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John Snell, Head Teacher at Welton Primary School, shares his thoughts and experiences around starting careers education at this young age group - and why he believes the earlier the better. 

It has always been fascinating to me why careers education for our young people often begins in earnest at secondary school. There are many young people who are clear about their future plans at this age.

However many are simply not aware of their career opportunities, and guidance may only support them so far.

My overarching belief is that career learning should begin much earlier, at primary age or even younger. What I am not necessarily advocating is a structural approach to delivering careers support at this age, which commits children to follow a particular path.

Rather, expanding our children’s view of the world around them and how they might consider being a part of it.

From my experience, many young people do have strong ambitions. Yet what is evident, is that they often only have limited inspirations to draw on, and so it is our duty as primary and early years practitioners to widen their aspirations and provide them with a broad and inspirational view of the world of work.

An organic approach

This shouldn’t necessarily be delivered simply through a careers day or week. The discussion and focus should be far more organic and intertwined in everyday teaching. Consider for example a maths lesson on area and perimeter.

It would not take much effort to ask the question, ‘who might need to use this skill in their day to day work?’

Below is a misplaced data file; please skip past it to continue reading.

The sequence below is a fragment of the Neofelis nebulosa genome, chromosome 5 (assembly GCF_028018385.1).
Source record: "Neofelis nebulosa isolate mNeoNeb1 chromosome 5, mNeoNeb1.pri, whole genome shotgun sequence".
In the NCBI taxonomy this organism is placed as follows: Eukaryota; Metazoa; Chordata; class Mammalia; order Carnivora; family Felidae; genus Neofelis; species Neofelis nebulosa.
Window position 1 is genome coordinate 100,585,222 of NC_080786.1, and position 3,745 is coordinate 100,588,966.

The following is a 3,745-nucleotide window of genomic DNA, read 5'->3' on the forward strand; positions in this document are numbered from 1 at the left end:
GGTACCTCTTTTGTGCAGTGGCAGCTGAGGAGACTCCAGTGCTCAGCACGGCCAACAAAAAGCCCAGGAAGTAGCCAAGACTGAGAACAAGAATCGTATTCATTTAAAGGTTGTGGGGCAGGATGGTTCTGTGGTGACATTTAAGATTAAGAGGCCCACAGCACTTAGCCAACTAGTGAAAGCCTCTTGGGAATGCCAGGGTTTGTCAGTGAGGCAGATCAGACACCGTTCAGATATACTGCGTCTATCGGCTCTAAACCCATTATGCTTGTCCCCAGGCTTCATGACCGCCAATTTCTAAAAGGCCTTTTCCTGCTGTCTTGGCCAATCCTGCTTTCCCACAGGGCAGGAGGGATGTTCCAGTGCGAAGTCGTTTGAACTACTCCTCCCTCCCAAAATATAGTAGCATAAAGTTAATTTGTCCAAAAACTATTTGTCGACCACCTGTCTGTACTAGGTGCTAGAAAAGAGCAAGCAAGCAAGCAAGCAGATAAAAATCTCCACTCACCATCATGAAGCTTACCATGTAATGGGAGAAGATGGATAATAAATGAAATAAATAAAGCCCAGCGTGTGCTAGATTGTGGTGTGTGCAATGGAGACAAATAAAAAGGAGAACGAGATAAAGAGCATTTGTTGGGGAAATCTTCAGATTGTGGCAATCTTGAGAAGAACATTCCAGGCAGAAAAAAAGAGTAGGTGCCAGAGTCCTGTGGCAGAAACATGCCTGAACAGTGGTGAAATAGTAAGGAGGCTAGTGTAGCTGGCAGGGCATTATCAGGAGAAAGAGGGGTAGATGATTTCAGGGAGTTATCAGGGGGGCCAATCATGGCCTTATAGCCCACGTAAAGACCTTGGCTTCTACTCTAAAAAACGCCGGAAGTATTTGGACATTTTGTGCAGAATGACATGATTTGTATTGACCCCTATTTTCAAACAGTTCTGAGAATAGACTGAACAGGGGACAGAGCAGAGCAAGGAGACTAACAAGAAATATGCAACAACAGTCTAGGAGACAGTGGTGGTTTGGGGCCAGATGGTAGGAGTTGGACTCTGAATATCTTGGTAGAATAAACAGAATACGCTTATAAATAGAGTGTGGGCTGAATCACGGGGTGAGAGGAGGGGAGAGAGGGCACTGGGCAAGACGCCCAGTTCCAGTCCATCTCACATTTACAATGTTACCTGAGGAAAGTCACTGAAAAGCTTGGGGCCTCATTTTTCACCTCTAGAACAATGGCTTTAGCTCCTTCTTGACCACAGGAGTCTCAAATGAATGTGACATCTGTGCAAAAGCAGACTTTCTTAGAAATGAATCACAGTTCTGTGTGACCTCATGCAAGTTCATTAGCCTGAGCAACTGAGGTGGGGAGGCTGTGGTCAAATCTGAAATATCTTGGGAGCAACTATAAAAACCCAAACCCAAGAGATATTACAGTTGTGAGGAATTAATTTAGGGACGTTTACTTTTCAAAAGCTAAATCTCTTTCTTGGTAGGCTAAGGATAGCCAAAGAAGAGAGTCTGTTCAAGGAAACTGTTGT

From this point on, part of the maths lesson has become an opportunity to embed careers education through discussion and application of the skill. Careers that might spring to mind: architects, swimming pool manufacturers, archaeologists, park rangers… The list goes on.

The beauty of this approach is that almost every piece of learning has a real-life purpose – and therefore makes it more accessible and meaningful to the learners.

From my experience, these nuggets of career learning can be enough to sow a seed in the imagination of a young person as they relate what they enjoy doing with a potential job in the future.

And it’s easy for teachers to deliver this without requiring a huge amount of pre thought or planning.

This is not to say that well planned and delivered career weeks or days are redundant. Far from it. It is these events that can really raise the profile of the world of work for children and in my school, it is a great opportunity to invite volunteers to talk with the children about what they do.

Themed career days

Through using the Primary Futures volunteer finder website, this is an easy process to establish. For greater focus we theme our volunteer days around a common purpose. From careers involving STEM subjects, careers in the local area to careers that are mainly based outdoors.

To have a nuclear submariner, an air traffic controller or expedition leader share their stories will make a big impression on many of our young people.

So, the approaches I’m advocating actually involve minimal effort yet they have a big impact on the lives of our young people.

Children see their time in school not in isolation, but part of something bigger. Their horizons are broadened and for many young people, this is the motivation they need to succeed.